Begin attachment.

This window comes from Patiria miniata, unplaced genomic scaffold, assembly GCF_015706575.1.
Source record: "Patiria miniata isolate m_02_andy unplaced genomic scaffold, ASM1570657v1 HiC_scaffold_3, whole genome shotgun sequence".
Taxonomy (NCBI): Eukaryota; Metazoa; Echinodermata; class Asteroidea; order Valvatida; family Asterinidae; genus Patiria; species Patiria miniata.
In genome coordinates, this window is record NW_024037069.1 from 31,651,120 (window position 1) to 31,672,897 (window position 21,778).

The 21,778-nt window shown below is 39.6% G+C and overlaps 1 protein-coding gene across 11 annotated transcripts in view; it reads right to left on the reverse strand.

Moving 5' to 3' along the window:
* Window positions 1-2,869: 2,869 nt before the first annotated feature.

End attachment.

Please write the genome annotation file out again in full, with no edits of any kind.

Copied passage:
This window comes from Patiria miniata, unplaced genomic scaffold, assembly GCF_015706575.1.
Source record: "Patiria miniata isolate m_02_andy unplaced genomic scaffold, ASM1570657v1 HiC_scaffold_3, whole genome shotgun sequence".
Taxonomy (NCBI): Eukaryota; Metazoa; Echinodermata; class Asteroidea; order Valvatida; family Asterinidae; genus Patiria; species Patiria miniata.
In genome coordinates, this window is record NW_024037069.1 from 31,651,120 (window position 1) to 31,672,897 (window position 21,778).

The 21,778-nt window shown below is 39.6% G+C and overlaps 1 protein-coding gene across 11 annotated transcripts in view; it reads right to left on the reverse strand.

Moving 5' to 3' along the window:
* Window positions 1-2,869: 2,869 nt before the first annotated feature.